Ann Kjellberg—who has not only serves as literary executor for Joseph Brodsky, but has been an editor at The New York Review of Books, Farrar, Straus & Giroux, and Artes, the journal of the Swedish Academy—recently launched a new journal called Little Star, featuring work from a host of interesting authors and a cool distribution method.
The first issue is now available and features work form Seamus Heaney, Paul Muldoon, Derek Walcott, Durs Grünbein, Mary Jo Salter, Padgett Powell, Lydia Davis, Tim Parks, and many more. What I think is particularly cool though is that you can either order the print edition for $10.95 plus shipping, or purchase the PDF version for $3.95. (I haven’t noticed if other magazines are doing things like this—great idea though and could really help expand the audience.)
Anyway, I recommend checking out their site and “liking” them on Facebook.
Also, and the primary reason for this post, you should check out their blog which includes an excerpt from Jerzy Pilch’s A Thousand Peaceful Cities, one of my favorite books from the past months, and one which I wrote a lot about back some time ago. (Yes, I love relinking to my articles about drinking.)
Pilch is amazing, and in addition to The Mighty Angel and A Thousand Peaceful Cities, we’re going to be bringing out My First Suicide and Other Stories sometime next year.
At 30, the Mexican writer Valeria Luiselli is already gathering her rosebuds. Faces in the Crowd, her poised debut novel, was published by Coffee House Press, along with her Brodsky-infused essay collection, Sidewalks. The essays stand as a theoretical map. . .
Fantomas Versus the Multinational Vampires: An Attainable Utopia (narrated by Julio Cortázar) is, not disappointingly, as wild a book as its title suggests. It is a half-novella half-graphic novel story about . . . what, exactly? A European tribunal, Latin. . .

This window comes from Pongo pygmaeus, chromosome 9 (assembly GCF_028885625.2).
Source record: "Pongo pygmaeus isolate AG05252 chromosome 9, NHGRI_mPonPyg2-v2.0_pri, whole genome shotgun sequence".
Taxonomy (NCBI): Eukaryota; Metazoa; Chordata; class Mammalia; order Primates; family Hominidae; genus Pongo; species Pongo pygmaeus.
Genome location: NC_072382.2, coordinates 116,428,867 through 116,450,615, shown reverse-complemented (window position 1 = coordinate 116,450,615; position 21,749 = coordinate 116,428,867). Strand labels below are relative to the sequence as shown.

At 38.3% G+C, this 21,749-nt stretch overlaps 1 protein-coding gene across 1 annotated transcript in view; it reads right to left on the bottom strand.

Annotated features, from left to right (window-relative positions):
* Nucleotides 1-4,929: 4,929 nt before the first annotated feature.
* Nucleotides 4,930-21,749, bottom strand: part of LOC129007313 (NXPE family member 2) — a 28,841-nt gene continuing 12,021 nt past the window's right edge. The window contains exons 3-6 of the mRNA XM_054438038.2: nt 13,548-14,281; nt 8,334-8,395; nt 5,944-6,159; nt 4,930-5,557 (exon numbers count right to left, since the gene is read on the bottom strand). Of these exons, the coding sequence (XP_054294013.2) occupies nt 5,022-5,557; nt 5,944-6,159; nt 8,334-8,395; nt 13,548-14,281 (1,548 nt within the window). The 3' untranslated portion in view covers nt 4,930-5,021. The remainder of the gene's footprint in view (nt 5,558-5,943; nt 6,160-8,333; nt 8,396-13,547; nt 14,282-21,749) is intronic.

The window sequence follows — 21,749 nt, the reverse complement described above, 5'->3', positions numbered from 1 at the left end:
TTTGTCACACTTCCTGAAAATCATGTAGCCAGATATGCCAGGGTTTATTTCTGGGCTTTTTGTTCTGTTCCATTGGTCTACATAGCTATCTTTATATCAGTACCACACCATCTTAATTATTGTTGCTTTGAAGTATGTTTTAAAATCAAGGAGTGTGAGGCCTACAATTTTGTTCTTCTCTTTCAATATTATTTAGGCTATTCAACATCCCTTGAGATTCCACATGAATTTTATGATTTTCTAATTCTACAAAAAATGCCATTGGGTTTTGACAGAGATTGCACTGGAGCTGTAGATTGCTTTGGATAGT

Marie NDiaye has created a tiny, psychological masterpiece with her Self-Portrait in Green. In it she explores how our private fears and insecurities can distort what we believe to be real and can cause us to sabotage our intimate relationships.. . .
Reading a genre book—whether fantasy, science fiction, crime, thriller, etc.—which begins to seem excessively, stereotypically bad, I have to make sure to ask myself: is this parodying the flaws of the genre? Usually, this questioning takes its time coming. In. . .
The Sicilian Mafia has always been a rich subject for sensational crime fiction. The Godfather, Goodfellas, and The Sopranos worked the mob’s bloody corpses and family feuds to both entertainment and artistic value. Giuseppe di Piazza’s debut novel attempts this,. . .
Antoine Volodine’s vast project (40 plus novels) of what he calls the post-exotic remains mostly untranslated, so for many of us, understanding it remains touched with mystery, whispers from those “who know,” and guesswork. That’s not to say that, were. . .
It hasn’t quite neared the pitch of the waiting-in-line-at-midnight Harry Potter days, but in small bookstores and reading circles of New York City, an aura has attended the novelist Elena Ferrante and her works. One part curiosity (Who is she?),. . .
From the late 1940s to the early 1950s, Egypt was going through a period of transition. The country’s people were growing unhappy with the corruption of power in the government, which had been under British rule for decades. The Egyptians’. . .
Miruna is a novella written in the voice of an adult who remembers the summer he (then, seven) and his sister, Miruna (then, six) spent in the Evil Vale with their grandfather (sometimes referred to as “Grandfather,” other times as. . .
Kamal Jann by the Lebanese born author Dominique Eddé is a tale of familial and political intrigue, a murky stew of byzantine alliances, betrayals, and hostilities. It is a well-told story of revenge and, what’s more, a serious novel that. . .